Because even rudimentary infection prevention is lacking, one-quarter of residents pick up dangerous, drug-resistant bacteria, according to new research by Columbia University School of Nursing. Columbia's Carolyn Herzig warns infection rates are increasing across the board and action is urgently needed.

Medicaid recently adopted new standards calling for more infection precautions but delayed the start date to November 2019. Why delay when hundreds of thousands of elderly residents will die from infection in the meantime?

Don't count on the media to cover these deaths. The Washington Post is busy claiming repeal "takes a sledgehammer to Medicaid." The New York Times reports that "steep cuts to Medicaid" will force some seniors out of their nursing homes. Here's the truth: There are no "cuts." Medicaid spending will continue to increase every year, though at a slower rate.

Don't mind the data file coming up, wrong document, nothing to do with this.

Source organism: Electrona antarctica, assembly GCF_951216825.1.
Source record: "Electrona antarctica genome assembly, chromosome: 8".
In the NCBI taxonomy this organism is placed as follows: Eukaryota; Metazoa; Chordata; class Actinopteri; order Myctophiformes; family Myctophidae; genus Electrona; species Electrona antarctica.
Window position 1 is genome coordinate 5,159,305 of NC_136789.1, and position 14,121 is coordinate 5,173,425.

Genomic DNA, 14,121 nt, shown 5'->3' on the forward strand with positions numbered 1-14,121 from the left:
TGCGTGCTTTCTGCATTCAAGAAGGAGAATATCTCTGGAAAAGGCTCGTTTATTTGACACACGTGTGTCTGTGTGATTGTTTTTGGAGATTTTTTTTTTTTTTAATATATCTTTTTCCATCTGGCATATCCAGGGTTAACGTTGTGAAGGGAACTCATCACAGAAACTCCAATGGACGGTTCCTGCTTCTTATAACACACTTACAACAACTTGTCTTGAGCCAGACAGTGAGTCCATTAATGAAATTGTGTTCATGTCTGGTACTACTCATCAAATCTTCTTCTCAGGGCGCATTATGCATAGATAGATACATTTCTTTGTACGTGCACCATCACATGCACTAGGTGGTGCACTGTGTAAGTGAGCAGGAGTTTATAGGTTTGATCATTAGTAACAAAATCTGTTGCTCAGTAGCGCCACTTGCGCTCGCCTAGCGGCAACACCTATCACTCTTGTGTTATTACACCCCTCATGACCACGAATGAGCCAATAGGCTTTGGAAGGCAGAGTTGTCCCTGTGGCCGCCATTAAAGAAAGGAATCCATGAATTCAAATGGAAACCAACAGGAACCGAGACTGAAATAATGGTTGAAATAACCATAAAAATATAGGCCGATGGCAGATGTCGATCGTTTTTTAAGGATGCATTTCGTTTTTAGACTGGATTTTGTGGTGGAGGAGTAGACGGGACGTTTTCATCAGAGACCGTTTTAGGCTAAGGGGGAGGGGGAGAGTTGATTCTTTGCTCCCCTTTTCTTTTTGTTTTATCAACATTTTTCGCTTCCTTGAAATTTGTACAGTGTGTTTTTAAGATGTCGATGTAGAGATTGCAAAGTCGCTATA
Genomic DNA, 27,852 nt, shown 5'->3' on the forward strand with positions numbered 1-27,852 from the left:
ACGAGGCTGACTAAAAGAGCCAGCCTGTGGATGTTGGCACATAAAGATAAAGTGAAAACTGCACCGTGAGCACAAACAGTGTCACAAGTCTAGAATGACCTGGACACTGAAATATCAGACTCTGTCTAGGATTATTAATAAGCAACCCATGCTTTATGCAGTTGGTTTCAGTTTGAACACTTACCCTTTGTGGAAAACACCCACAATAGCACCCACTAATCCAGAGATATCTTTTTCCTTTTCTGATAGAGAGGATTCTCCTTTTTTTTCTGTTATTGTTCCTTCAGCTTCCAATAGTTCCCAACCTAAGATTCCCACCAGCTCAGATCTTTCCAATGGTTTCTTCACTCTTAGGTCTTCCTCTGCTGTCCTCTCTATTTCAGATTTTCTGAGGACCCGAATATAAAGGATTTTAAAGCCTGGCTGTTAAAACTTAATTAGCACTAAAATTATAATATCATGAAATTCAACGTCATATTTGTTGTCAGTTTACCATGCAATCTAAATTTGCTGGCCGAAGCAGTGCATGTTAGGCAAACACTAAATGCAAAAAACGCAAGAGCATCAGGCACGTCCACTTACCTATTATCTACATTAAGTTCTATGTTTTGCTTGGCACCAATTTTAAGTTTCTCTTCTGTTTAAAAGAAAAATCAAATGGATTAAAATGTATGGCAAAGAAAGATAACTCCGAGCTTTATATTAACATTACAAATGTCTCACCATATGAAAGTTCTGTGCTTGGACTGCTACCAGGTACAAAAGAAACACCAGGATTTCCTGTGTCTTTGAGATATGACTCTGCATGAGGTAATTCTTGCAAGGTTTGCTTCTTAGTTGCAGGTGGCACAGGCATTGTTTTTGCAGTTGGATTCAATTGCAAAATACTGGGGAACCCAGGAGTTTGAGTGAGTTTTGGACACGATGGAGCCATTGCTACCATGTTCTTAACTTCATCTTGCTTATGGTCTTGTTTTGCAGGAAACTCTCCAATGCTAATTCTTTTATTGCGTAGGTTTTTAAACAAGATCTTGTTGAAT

The real threat to seniors isn't Medicaid funding levels. It's that Medicaid officials tolerate substandard nursing home care, when they could use the program's market clout to demand safer care. About 66 percent of long-term residents are paid for by Medicaid.

The federal government rates nursing homes from one to five stars, based on periodic inspections, staffing levels, infection rates and other quality measures. But even nursing homes that get the lowest one-star rating year after year indicating substandard care  are allowed to stay open. They should be shut down.

From Baton Rouge to Chicago, and in smaller towns across the country, protesters and Democratic politicians are fear-mongering that seniors will die on the streets if repeal passes. Governor Andrew Cuomo is holding health care events across New York this week, parroting the Democratic Party's false claims.